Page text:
Visiting Your Baby in the NICU (With Printable List)

The Neonatal Intensive Care Unit, or NICU, is a unit in the hospital designed to care for premature babies or babies with other serious medical conditions, such as heart problems, birth defects, or breathing difficulties.


Sometimes mothers will be discharged before their baby. When this is the case, the family must decide how to navigate this situation. Depending on hospital regulations, some parents are able to stay with their baby in the NICU or in another private room in the hospital or in a hotel nearby, while other parents must return home to fulfill personal obligations including work or caring for other children.


Whether you plan to stay with your baby or visit as you are able, there may be some items you may want to have on hand while in the NICU. Central Nebraska Doula owner and two time NICU mom, Jenna Frick, shares about what items she found particularly helpful to have when caring for her own daughters while they were patients in the NICU.


Click here for the “What to Take With You When Visiting Your Baby In the NICU Printable List


Clothing for Baby

While the hospital may provide clothing for NICU babies, some parents prefer to have their baby wear their own clothing. It is important to discuss this with the healthcare staff as there may be instances where they prefer the baby not be clothed.  Once you have the green light you may dress your baby in his or her own clothing. Premature babies may need special premature sized clothing. It is typically recommended to use onesies or sleepers with snap closures as it is easier to pass wires and tubes through the clothing without having to remove the clothing if wires need to be moved.


You may also be able to swaddle your baby in his or her own swaddling blanket. For mothers who choose to express breastmilk when away from their baby, it can be helpful to bring a blanket that has previously been wrapped around your baby, as the scent of your baby can help increase the milk producing hormones, when you are pumping while away from your baby.


If you bring your own clothing or blankets to the NICU it is a good idea to label your items so they are not mixed up with the hospital’s clothing and blankets.


Breastfeeding Supplies

If you are planning to breastfeed you may also want to check with the NICU to see if some of the items you will need for expressing milk and cleaning parts are available to you or if you need to supply your own. These supplies include: a breast pump and attachment pieces, bottles/storage bags, a breastfeeding pillow, sanitizing bags or wipes, and a bottle brush. Don’t forget soothing nipple cream, as early breastfeeding and pumping can make your nipples very tender.


Clothing for Parents

If you will be staying overnight you will want to have comfortable clothing for sleeping as well as a clean set of clothing for the next day.


After giving birth, whether vaginally or by cesarean, women will bleed for several days. The hospital will likely send you home with large pads to wear in your underwear. To reduce infection risks, it is not advised to wear tampons for at least 6 weeks. If you plan to breastfeed you may also want to pack nursing pads to wear in your nursing bra. Due to hormonal changes after giving birth, many women feel cold, off and on for several days. You may want to have a jacket, sweatshirt, sweater, or blanket handy.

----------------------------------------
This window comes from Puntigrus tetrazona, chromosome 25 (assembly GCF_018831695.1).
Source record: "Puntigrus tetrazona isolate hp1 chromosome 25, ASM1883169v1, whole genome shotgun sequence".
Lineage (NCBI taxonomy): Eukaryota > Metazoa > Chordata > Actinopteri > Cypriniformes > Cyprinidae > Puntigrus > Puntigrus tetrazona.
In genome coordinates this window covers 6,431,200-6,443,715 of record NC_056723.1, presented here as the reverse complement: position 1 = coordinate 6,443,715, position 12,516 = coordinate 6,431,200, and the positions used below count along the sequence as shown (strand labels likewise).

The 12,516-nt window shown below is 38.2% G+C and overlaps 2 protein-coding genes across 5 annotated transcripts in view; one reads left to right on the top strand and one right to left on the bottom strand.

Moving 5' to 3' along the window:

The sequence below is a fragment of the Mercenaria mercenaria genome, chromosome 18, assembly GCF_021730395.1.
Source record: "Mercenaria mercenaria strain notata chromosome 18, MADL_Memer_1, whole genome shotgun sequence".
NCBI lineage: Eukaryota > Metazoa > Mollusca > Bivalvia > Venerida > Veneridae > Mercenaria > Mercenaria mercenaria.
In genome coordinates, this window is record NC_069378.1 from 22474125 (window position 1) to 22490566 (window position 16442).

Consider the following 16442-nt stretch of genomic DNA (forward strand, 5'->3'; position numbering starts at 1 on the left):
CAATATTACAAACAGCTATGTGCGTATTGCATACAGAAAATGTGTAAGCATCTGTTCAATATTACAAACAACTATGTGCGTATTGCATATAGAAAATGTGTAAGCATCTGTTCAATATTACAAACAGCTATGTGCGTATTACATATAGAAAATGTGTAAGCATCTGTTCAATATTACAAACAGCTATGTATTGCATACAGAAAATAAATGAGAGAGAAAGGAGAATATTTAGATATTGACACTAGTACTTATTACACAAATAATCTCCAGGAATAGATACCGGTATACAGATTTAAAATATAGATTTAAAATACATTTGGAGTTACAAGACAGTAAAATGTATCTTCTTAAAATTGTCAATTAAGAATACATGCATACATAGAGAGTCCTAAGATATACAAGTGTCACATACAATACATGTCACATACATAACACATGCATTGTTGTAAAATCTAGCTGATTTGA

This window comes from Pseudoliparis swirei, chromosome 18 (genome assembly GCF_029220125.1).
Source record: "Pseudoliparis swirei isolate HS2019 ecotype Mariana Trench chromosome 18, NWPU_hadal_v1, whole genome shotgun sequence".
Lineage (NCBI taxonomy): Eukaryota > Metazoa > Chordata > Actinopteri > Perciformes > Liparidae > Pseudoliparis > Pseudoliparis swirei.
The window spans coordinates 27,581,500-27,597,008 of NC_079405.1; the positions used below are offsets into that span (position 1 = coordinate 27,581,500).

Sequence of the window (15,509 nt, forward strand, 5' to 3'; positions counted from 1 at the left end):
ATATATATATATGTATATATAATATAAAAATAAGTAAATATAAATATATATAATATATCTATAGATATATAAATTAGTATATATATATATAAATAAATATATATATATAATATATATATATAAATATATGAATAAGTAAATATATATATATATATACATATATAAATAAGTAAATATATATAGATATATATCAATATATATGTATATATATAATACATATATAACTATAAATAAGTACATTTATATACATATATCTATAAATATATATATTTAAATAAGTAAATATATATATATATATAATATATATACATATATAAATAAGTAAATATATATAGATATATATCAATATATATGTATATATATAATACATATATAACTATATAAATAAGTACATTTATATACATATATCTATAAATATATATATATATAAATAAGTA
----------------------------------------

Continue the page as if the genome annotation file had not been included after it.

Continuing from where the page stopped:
Additionally, if you are staying overnight, you will want to pack items such as shampoo, soap, deodorant, a toothbrush and paste, a hair brush, and eyeglasses or contact lenses. You will be washing your hands and using hand sanitizer frequently, which can be very drying. Unscented lotion can be very soothing for dry skin.



You will likely want to have your camera or cell phone available to take pictures and videos. Don’t forget to pack a charger for your electronic items.


Snacks and Drinks

If you will be with your baby during meal times you may want to have some quick, easy-to-eat, room-temperature stable snacks, such as dried fruit, nuts, pretzels, crackers (plain, with peanut butter, or dipped in ready-to-eat tuna), granola bars, dry cereal, jerky, or trail mix. Bringing your own snacks can help you make the most of your time with your baby. If you don’t want to bring your own snacks, vending machines and hospital cafeterias are usually available. It is especially important for breastfeeding mothers to stay hydrated and nourished.


Comfort Items

You will also want to remember any items that will help make your time in the NICU more comfortable such as a small pillow and blanket. If you need to take some time to yourself you may enjoy having music and headphones, or a book or magazine available. One of my favorite things was having a notebook and pen available to journal my feelings. It also came in handy to jot down quick notes and suggestions from hospital staff.


Having a baby in the NICU is often very stressful for families. It is important to find time to take care of yourself, too. For more information about how a Postpartum and Infant Care Doula can be an asset to your family during this time, contact Central Nebraska Doula.


Click here for the “What to Take With You When Visiting Your Baby In the NICU” Printable List

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